Some of the content on this website requires JavaScript to be enabled in your web browser to function as intended. While the website is still usable without JavaScript, it should be enabled to enjoy the full interactive experience.

Skip to Main Content

University of Wyoming Foundation

Donor Stories

Randy EresmanSupporting Future Petroleum Engineers

 

Encana Corporation President and UW alum Randy Eresman and his wife Shelly have pledged $1 million to create the Eresman Family Engineering Endowment, which will support Canadian students who transfer to the University of Wyoming to study petroleum engineering.

"Randy epitomizes what the University of Wyoming aspires to instill in its graduates," says UW President Tom Buchanan. "As Encana's president and CEO, Randy has been instrumental in the exceptional relationship between UW and Encana, and now he has taken it one step further with his very generous personal gift with his wife Shelly. We cannot fully express how grateful we are for Randy and Shelly's generosity."

The Eresman Family Engineering Endowment

The fund will provide scholarships to UW transfer students from the Northern Alberta Institute of Technology (NAIT) and Southern Alberta Institute of Technology Polytechnic (SAIT) who are pursuing a degree in petroleum engineering in the College of Engineering and Applied Science.

"The college cherishes its long-standing connections with NAIT and SAIT and the petroleum industry in Canada generally," says Rob Ettema, dean of the College of Engineering and Applied Science. "The scholarships will serve to substantially foster the connections."

UW has recruited students from SAIT and NAIT since approximately 1975, and in a typical year 10 to 15 students transfer from the two Alberta institutes to the university. The college's Center for Student Services works with NAIT and SAIT administrators to ensure that 46 hours of transfer courses can be credited toward students' UW petroleum engineering degrees.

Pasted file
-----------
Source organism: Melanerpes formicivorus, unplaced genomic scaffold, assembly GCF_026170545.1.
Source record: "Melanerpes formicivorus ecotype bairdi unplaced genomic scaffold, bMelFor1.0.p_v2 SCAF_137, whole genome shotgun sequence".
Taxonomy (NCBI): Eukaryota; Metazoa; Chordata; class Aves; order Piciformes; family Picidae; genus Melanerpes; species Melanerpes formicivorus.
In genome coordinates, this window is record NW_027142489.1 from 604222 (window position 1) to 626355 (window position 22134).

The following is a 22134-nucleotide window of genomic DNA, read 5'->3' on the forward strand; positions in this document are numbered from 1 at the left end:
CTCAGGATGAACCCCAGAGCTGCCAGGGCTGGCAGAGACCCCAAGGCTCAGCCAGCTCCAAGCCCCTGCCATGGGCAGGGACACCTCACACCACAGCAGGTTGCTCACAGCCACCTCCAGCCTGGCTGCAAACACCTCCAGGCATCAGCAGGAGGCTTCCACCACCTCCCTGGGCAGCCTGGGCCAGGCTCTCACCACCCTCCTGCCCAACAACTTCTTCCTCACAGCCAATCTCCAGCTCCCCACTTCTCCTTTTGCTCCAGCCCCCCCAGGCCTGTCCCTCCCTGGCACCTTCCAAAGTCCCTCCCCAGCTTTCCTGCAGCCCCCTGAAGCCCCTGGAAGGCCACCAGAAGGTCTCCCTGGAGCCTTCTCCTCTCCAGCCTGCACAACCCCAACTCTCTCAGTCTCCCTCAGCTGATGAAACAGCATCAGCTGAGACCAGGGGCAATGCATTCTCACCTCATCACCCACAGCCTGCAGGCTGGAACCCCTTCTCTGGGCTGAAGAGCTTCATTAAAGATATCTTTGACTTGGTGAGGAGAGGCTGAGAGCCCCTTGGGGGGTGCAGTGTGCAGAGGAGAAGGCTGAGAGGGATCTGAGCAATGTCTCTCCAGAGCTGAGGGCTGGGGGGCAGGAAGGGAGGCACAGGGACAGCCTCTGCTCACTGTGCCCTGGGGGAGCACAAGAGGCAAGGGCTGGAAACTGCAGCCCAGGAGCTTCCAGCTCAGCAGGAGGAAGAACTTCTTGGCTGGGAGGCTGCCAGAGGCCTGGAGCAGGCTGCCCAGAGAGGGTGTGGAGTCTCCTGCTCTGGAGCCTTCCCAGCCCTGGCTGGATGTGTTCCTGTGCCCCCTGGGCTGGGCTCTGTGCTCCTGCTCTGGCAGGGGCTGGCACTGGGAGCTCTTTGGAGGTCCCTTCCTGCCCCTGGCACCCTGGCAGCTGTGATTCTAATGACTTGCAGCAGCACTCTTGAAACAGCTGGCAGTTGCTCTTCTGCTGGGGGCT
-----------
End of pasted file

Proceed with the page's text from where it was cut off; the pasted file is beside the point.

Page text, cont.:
"What we find is that they are usually good students, they are hard working, and they usually return to Calgary when they finish," says Dr. Brian Towler, Professor of Chemical and Petroleum Engineering and former head of the department, who has been responsible for recruiting. "Consequently, the Calgary oil patch employs numerous UW graduates."

"Shelly and I were very fortunate to have had the UW experience. We fully understand and appreciate the opportunities that became available to us because of it and how much it has affected so many aspects of our lives," says Randy Eresman. "It is our privilege and pleasure to reciprocate in this meaningful way."

A Distinguished Alum

Randy was born and raised on a farm near Medicine Hat, Alberta, Canada, a city of 61,000 located 75 miles from Montana. He entered the energy sector at age 14, working an after-school job at a company that serviced the gas industry. He received a diploma in earth resources technology from NAIT and at age 21 began working for Alberta Energy Company Ltd. (AEC) testing gas wells.

After working in the gas industry for a time, he decided that he needed more education, and he enrolled in petroleum engineering at the University of Wyoming. Because he was from a rural area, he felt comfortable in Laramie. Randy and Shelly were married in the summer between his junior and senior year, and they lived in married student housing while he attended classes. In 1984, he received his bachelor's degree from the College of Engineering and Applied Science.

UW Petroleum EngineeringAs a professional engineer, Randy returned to the natural gas fields of Canada and quickly advanced up the ranks, taking on ever-increasing responsibilities and serving both technical and leadership roles. He is an early adoptor of new technologies to solve problems and create opportunities.